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5 January 2017updated 14 Sep 2021 2:44pm

A Monster Calls reminds us there’s only one way to live: messily ever after

J A Bayona’s arboreal fantasy A Monster Calls doesn't have "good guys" or "bad guys" – as in real life, most people are somewhere in between.

By Ryan Gilbey

The look of A Monster Calls is as rough as the scratchy pencil drawings that 13-year-old Conor (Lewis MacDougall) toils over when he’s hiding away from his problems. His mother (Felicity Jones) is in and out of hospital for cancer treatment, which leaves him in the care of his imperious grandmother (Sigourney Weaver). He is also being bullied at school, and his father (Toby Kebbell) has moved from Britain to America.

One night, the mighty yew tree on the hill bursts furiously into life, sparks spraying from its fiery roots as they rip themselves loose from the earth. The tree scoops Conor up in its knotty fist of branches and bracken. He wriggles like Fay Wray (he has recently been watching King Kong on his mum’s old cine projector), yet this is no love story, unless you count tough love, and it’s no BFG-style buddy movie, either.

The tree taunts him in the booming baritone of Liam Neeson. However, it is here to help. When it announces that it will tell Conor three stories, we know before he does so that these tales will provide guidance in his turbulent life. “I don’t get it,” the boy says angrily after the first tale is played out in a spidery, watercolour wash of vivid animation. “Who’s the good guy here?” The answer he gets is that there are no good guys or bad guys. Most people are somewhere in between. Think of Conor’s new friend as a therapy tree. It may seem scary with the furnace burning behind its eyes and that all-over Mohawk of prickly hackles, but its bark is worse than its bite.

All the material is here for a holistic message movie, though that isn’t quite what we get. The goal from the outset is for Conor to realise that his uncontainable anger is fully justified but there is no quick-fix wisdom, or closure easily won. A stark pain pulses through the performances. MacDougall has a blunt, adult face that twitches with little jolts of disappointment. Weaver, no slouch at playing indomitable women, has an extraordinary scene in which she must react to an unforeseen shock. She gasps, not knowing what to do with her rage; it’s as though she is holding a scalding pot and there is nowhere to put it down. It may be the most complex and economical piece of acting that she has ever done.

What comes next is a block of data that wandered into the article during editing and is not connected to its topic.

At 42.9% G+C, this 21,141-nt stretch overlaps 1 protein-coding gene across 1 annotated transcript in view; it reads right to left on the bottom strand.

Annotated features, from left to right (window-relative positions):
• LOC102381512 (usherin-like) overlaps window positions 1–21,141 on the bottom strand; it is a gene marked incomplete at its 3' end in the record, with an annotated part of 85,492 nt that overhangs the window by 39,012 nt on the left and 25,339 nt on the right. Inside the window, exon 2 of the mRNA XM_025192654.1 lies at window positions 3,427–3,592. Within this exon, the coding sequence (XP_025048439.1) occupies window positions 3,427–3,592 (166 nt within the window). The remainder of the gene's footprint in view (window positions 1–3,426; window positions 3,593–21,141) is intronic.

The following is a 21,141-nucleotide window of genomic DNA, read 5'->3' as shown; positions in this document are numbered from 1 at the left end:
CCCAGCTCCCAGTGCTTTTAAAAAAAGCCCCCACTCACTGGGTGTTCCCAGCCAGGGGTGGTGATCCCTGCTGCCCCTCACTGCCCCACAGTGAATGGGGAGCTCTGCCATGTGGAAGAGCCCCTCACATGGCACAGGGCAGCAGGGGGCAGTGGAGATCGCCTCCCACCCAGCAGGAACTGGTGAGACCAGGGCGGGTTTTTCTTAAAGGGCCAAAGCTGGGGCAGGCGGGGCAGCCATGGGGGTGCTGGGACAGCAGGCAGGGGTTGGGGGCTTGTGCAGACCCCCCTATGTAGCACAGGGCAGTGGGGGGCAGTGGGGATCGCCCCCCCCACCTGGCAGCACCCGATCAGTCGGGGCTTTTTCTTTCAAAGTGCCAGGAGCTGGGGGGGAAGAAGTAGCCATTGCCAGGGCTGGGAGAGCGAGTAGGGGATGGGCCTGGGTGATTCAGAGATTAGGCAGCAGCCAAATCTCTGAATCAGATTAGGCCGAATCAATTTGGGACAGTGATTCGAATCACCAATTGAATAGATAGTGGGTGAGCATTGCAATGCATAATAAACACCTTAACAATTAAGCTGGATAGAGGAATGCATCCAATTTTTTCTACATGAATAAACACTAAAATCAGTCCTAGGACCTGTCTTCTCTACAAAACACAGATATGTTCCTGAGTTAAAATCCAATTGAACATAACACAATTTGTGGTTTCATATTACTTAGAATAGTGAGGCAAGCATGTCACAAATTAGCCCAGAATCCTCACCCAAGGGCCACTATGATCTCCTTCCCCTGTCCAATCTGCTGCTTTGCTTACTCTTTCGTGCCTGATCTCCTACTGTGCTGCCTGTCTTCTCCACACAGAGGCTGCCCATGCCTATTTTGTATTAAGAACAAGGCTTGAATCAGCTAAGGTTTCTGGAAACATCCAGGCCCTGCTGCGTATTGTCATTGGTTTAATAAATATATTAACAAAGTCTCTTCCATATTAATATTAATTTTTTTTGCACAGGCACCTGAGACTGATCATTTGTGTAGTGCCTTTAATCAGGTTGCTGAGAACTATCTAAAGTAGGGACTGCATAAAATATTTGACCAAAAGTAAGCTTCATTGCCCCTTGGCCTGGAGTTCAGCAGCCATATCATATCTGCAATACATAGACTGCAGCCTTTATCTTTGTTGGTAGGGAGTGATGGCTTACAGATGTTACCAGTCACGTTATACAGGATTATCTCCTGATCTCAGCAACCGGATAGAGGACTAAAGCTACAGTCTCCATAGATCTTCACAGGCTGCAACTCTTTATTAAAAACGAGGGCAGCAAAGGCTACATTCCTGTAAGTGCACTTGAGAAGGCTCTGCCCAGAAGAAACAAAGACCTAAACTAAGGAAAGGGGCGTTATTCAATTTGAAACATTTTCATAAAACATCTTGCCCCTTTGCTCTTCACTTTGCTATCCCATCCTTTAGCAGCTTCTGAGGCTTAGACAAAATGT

The Spanish director J A Bayona made his name with The Orphanage, which was another study of loss masquerading as a horror movie, and it is to this genre that he returns here with a smart use of some old standbys (shadows, gravestones, a creepy grandfather clock). He is also alert to the knack that horror films have for working through psychological turmoil. A Monster Calls is a fable in the style of The Babadook and Pan’s Labyrinth (Guillermo del Toro, who directed the latter, gets a thank you from Bayona in the end credits here). Trauma is dragged wailing into the light where it can be properly confronted. The school bully holds Conor’s tongue and tells him, “Good boys don’t talk.” But when he finally articulates his distress, howling at the tree during a raging storm, Conor is told, “That was brave. You finally said it.”

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The production designer Eugenio Cabal­lero (who worked on Pan’s Labyrinth – and won an Oscar for it) has put together a desolate, frigid version of England. An old-fashioned tin kettle screams from the stove. Conor looks like a wartime evacuee in his grey patterned knitwear, and his grandmother’s home could be a museum mock-up of a 1940s living room. When she refers disparagingly to computers and mobile phones, you realise that the film has been stripped almost completely of its modern trimmings. It’s a miracle that Conor has an iPod and not a Dansette.

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If A Monster Calls has shortcomings, they lie in the design and computer-generated execution of the tree, which asserts itself memorably only in shadow or wide shot; in close-up, there are too many unhelpful echoes of The Iron Giant (the 1999 film of Ted Hughes’s novel The Iron Man) and Julia Donaldson’s Stick Man character. But the movie’s emotional and dramatic roots are deep and its writer, Patrick Ness, who adapted his own novel, has brought to the screen intact the idea that life can only be lived one way: messily ever after. 

This article appears in the 04 Jan 2017 issue of the New Statesman, Divided Britain